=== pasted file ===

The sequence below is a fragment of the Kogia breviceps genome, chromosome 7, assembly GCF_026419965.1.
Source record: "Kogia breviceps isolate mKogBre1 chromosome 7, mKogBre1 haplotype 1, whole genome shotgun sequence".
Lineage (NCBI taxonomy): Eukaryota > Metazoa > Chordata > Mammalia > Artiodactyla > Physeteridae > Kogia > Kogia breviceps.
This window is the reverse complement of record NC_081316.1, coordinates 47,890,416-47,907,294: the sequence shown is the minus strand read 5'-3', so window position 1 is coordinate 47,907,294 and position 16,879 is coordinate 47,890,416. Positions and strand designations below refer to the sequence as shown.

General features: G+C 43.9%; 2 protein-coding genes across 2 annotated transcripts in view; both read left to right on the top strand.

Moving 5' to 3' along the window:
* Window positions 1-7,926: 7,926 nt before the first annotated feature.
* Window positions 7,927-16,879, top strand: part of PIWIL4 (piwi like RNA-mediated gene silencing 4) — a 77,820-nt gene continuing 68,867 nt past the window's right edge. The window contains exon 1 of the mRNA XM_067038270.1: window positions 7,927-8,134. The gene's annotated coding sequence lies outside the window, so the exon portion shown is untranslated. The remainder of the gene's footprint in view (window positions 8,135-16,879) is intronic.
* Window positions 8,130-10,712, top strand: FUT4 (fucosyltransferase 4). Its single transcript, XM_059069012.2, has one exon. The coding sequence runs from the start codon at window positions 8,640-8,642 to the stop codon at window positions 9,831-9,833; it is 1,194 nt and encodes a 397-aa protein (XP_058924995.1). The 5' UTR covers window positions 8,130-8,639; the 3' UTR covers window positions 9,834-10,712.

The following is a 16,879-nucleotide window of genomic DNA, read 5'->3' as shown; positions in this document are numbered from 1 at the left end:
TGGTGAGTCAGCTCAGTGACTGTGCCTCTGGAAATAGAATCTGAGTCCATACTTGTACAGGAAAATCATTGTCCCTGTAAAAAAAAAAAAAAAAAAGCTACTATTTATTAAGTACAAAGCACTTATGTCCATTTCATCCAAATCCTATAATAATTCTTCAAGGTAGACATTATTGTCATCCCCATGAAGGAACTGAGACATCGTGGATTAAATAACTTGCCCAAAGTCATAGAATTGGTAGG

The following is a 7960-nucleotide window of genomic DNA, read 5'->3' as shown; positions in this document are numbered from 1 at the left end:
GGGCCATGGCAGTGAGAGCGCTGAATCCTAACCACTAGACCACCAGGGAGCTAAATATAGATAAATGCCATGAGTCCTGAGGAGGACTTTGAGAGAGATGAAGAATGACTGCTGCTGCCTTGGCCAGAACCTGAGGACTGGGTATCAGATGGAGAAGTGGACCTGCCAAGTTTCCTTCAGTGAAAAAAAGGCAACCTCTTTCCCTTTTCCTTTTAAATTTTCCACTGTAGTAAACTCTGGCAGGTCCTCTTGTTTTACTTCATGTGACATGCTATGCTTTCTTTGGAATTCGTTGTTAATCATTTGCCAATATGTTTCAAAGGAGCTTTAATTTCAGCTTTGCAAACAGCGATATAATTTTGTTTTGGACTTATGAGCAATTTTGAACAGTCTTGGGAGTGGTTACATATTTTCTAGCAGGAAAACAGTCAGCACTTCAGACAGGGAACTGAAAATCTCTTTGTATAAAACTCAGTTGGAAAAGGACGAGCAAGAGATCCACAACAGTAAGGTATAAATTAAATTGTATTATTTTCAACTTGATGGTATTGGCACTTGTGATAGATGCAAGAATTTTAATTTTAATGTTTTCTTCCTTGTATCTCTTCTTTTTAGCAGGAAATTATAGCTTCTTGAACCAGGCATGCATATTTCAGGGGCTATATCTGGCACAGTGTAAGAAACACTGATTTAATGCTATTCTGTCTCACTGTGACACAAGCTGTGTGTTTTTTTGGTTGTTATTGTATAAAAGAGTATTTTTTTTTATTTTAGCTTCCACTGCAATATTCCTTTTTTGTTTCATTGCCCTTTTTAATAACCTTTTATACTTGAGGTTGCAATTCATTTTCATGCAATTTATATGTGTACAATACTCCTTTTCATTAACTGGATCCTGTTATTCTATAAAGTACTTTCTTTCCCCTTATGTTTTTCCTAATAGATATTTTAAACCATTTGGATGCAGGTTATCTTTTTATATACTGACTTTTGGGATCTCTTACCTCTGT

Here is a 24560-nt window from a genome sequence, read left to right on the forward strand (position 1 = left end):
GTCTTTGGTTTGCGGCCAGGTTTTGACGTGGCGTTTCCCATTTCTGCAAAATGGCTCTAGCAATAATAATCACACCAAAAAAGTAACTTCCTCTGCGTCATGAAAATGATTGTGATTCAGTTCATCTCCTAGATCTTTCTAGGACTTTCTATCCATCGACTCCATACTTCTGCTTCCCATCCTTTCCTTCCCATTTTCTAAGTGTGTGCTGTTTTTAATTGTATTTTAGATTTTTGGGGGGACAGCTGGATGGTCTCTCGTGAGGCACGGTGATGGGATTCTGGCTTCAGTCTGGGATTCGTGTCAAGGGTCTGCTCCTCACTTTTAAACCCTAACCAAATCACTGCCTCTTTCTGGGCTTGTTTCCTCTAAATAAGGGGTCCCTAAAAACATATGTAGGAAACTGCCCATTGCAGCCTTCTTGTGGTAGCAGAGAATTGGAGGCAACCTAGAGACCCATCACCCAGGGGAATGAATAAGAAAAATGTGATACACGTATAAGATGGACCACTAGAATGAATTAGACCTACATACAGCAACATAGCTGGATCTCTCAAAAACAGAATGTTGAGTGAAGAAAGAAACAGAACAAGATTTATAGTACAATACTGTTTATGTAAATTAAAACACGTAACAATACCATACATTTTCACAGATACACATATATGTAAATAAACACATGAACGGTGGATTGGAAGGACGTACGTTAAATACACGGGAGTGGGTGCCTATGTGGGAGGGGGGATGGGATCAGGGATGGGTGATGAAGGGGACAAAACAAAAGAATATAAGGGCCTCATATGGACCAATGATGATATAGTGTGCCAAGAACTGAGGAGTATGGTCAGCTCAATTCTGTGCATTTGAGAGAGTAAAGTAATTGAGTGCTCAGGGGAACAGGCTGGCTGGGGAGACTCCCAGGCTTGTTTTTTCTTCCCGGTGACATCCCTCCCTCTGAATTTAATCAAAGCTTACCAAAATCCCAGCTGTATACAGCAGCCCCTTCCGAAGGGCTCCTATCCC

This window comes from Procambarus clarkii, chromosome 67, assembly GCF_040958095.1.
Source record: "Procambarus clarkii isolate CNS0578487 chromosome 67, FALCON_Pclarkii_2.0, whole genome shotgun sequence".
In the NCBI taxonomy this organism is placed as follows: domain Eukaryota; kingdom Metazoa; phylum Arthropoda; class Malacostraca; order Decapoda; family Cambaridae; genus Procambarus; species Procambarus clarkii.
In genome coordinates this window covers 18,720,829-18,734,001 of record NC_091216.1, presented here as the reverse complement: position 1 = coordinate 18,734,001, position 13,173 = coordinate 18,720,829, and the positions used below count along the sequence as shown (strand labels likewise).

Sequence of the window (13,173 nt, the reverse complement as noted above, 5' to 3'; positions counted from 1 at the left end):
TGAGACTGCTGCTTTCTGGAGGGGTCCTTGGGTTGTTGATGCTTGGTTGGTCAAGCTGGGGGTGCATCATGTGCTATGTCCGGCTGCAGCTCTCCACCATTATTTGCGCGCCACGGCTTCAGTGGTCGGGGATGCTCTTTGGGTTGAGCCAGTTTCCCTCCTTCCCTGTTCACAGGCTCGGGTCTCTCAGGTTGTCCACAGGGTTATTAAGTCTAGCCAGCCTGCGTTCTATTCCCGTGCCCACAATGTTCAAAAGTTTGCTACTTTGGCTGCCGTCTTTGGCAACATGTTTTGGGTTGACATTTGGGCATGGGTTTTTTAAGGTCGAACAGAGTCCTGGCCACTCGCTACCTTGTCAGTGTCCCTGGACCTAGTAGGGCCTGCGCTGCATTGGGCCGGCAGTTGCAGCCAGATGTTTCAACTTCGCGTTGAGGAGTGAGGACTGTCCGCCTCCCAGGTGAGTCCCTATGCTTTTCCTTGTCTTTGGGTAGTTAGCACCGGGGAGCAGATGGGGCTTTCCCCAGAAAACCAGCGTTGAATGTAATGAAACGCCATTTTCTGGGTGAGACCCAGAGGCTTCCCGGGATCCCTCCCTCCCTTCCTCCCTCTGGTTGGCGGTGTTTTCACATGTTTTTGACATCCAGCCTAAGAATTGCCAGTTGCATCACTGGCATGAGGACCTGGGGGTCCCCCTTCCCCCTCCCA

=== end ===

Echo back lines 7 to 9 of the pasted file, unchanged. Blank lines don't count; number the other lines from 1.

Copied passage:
* Window positions 1-7,926: 7,926 nt before the first annotated feature.
* Window positions 7,927-16,879, top strand: part of PIWIL4 (piwi like RNA-mediated gene silencing 4) — a 77,820-nt gene continuing 68,867 nt past the window's right edge. The window contains exon 1 of the mRNA XM_067038270.1: window positions 7,927-8,134. The gene's annotated coding sequence lies outside the window, so the exon portion shown is untranslated. The remainder of the gene's footprint in view (window positions 8,135-16,879) is intronic.
* Window positions 8,130-10,712, top strand: FUT4 (fucosyltransferase 4). Its single transcript, XM_059069012.2, has one exon. The coding sequence runs from the start codon at window positions 8,640-8,642 to the stop codon at window positions 9,831-9,833; it is 1,194 nt and encodes a 397-aa protein (XP_058924995.1). The 5' UTR covers window positions 8,130-8,639; the 3' UTR covers window positions 9,834-10,712.